Last week, Ibragim Todashev, Boston bombing suspect Tamerlan Tsarnaev's friend, was shot dead by authorities during questioning. Now, his father has claimed that his son was needlessly and deliberately killed.

At a press conference in Moscow, Abdul-Baki Todashev said U.S. agents had killed his son "execution-style." Carrying photographs purportedly showing his son's corpse and its wounds, Todashev said authorities had murdered him.

"I have 16 photographs," he said. "I just would like to say that looking at these photos is like being in a movie. I only saw things like that in movies: Shooting a person, and then the kill shot. Six shots in the body, one of them in the head."

"I want justice. I want an investigation," he added. "They come to your house like bandits, and they shoot you."

The photos could not be immediately authenticated.

The press conference came one day after the Washington Post reported that law enforcement officials, contradicting earlier reports, said the younger Todashev was unarmed when officers shot him dead inside his Florida apartment.

From the Post:

One law enforcement official, speaking on the condition of anonymity to discuss an ongoing investigation, said Wednesday that Todashev lunged at the agent and overturned a table. But the official said Todashev did not have a gun or a knife. A second official also said Todashev was unarmed.

An official said that according to one account of the shooting, the other law enforcement officials had just stepped out of the room, leaving the FBI agent alone with Todashev, when the confrontation occurred. [Washington Post]

Initial reports claimed Todashev — while being questioned about his connection to Tsarnaev and his potential role in a triple-homicide authorities believed Tsarnaev had committed years earlier — lunged at officers with a knife. But even then, there was some confusion about what exactly had happened. One anonymous law enforcement official told the New York Times Todashev had attacked with a "knife or a pipe or something."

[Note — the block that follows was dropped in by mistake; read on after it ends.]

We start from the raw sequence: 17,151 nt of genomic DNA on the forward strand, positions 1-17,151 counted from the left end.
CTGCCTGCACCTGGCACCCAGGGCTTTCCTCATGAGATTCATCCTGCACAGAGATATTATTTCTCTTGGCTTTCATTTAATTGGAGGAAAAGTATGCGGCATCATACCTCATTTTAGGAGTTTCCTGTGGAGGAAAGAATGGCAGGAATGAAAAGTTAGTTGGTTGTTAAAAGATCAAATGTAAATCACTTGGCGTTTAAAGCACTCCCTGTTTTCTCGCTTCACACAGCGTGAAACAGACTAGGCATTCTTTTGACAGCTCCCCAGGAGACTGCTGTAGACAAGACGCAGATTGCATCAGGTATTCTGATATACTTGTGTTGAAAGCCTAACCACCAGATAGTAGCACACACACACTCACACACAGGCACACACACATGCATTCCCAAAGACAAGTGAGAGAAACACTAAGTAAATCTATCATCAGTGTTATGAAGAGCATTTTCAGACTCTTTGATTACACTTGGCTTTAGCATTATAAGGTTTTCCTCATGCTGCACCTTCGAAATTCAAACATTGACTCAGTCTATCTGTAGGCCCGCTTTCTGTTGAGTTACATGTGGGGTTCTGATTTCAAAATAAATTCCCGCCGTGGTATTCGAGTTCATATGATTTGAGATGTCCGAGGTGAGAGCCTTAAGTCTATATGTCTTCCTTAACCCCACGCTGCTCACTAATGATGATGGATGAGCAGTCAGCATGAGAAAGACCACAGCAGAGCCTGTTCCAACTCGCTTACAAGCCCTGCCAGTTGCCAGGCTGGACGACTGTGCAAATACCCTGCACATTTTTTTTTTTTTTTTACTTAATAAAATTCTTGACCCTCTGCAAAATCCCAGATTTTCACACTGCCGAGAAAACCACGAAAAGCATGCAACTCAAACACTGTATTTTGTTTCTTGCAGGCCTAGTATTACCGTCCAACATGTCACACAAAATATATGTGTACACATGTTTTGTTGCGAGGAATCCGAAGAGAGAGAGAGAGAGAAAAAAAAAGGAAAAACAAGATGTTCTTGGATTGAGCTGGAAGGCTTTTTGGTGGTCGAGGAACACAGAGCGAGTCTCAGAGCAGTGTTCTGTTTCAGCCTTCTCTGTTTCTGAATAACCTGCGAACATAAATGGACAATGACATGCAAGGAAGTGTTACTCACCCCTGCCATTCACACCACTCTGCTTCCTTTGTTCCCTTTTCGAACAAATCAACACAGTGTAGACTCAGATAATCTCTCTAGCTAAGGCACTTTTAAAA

Authorities said Todashev had confessed to the homicide and was about to write out a confession when he snapped. An FBI agent present for the questioning, who reportedly received stitches afterward, fired the lethal shots.

However, as The Atlantic's Conor Friedersdorf pointed out, subsequent accounts from law enforcement officials have gradually shifted. Some of those reports said Todashev either attacked with or tried to grab a samurai sword, or that he possibly tried to snatch away a gun in the room.

"At best, an incompetently handled suspect was given access to a weapon so dangerous it justified using deadly force in response," Friedersdorf said. "Perhaps that's all this is. Or perhaps it will turn out that Todashev was wrongfully killed. The facts known to the public are worrisome enough that an independent inquiry is justified."

The Florida chapter of the Council on American-Islamic Relations has also called for an investigation, citing those inconsistencies.

"We're not accusing anybody of anything, but we do want to know how an unarmed man who had not been charged or convicted of anything was shot seven times, once in the head, and killed," Hassan Shibley, executive director of CAIR's Florida chapter, said.